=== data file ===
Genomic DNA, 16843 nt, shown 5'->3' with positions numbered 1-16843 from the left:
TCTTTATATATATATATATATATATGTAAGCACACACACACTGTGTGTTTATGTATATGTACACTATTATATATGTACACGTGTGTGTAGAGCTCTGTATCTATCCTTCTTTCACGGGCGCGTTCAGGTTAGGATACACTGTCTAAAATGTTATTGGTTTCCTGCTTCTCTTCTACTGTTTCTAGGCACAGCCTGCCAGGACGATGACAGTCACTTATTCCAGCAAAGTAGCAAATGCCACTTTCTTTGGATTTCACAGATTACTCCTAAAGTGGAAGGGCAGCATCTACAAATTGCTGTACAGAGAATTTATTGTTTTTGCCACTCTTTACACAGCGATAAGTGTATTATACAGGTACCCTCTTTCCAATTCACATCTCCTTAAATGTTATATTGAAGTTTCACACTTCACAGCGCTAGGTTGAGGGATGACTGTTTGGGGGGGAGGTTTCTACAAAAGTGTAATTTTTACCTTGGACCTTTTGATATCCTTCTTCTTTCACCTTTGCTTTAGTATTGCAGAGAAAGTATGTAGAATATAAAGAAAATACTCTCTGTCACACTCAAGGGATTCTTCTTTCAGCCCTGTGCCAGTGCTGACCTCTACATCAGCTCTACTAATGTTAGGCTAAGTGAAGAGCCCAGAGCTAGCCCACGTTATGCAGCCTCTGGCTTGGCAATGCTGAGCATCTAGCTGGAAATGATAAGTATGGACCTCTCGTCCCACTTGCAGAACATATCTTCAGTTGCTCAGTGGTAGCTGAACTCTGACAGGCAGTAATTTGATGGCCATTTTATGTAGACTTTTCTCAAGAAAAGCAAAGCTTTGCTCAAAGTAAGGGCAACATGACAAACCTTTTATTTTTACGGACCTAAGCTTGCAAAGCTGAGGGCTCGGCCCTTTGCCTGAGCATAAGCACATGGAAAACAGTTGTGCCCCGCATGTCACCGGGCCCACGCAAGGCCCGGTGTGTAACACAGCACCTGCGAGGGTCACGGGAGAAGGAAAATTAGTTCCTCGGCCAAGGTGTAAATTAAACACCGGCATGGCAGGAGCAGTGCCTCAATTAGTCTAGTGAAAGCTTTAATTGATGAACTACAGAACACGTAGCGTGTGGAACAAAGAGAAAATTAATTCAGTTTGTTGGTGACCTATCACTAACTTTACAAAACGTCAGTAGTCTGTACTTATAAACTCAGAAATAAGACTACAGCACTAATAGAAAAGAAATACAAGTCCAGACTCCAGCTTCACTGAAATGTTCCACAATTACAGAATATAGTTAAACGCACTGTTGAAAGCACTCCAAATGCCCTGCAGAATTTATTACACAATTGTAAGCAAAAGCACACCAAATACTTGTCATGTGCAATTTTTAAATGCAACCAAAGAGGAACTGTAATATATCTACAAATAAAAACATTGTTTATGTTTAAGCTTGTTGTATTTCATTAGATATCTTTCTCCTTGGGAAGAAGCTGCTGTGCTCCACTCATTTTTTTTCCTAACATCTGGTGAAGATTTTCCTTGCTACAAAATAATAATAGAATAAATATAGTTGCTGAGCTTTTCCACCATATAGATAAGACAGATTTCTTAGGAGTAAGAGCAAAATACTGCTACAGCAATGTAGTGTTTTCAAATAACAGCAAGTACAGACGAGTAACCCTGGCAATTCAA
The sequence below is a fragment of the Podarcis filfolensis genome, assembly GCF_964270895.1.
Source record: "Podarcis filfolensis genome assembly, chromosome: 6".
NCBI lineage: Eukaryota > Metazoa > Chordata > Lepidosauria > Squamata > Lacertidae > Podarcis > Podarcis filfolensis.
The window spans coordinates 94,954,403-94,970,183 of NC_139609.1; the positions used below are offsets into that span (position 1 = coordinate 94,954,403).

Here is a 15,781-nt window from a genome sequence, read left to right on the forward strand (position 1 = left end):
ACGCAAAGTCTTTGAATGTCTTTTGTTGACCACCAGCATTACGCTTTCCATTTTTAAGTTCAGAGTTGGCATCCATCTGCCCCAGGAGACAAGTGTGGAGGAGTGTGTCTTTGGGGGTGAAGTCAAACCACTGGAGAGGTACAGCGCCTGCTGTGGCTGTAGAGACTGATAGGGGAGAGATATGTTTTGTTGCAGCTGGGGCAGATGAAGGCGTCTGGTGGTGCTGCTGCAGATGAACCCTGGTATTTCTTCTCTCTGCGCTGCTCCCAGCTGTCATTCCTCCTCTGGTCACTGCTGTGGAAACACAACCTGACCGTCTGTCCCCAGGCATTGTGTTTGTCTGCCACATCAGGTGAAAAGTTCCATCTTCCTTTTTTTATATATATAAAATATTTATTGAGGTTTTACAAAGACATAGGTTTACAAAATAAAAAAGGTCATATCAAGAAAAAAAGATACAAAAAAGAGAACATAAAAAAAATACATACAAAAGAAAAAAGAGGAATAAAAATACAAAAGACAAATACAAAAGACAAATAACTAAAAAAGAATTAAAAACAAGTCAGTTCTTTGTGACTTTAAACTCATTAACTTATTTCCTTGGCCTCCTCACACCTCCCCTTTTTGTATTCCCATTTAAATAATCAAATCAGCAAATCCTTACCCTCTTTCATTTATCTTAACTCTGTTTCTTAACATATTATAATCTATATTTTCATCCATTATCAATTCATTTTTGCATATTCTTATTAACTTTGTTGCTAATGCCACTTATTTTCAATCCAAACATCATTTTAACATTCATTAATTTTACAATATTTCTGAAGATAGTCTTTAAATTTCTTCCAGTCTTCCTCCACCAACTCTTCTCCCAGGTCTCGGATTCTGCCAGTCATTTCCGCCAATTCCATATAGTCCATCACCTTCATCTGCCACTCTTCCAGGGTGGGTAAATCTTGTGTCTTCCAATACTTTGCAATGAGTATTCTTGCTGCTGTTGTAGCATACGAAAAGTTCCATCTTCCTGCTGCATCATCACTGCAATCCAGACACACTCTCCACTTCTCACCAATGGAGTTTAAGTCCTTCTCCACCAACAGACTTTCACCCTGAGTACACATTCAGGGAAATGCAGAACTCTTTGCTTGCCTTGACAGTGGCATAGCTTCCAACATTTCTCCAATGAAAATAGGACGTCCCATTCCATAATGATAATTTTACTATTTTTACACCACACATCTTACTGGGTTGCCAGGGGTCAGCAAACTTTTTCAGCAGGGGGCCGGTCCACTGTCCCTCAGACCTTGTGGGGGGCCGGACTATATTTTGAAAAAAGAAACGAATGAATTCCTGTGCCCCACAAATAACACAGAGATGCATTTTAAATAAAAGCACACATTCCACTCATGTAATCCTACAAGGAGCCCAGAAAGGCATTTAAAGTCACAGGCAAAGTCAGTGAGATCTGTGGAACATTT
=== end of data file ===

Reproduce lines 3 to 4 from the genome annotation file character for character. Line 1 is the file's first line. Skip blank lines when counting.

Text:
The sequence below is a fragment of the Podarcis filfolensis genome, assembly GCF_964270895.1.
Source record: "Podarcis filfolensis genome assembly, chromosome: 6".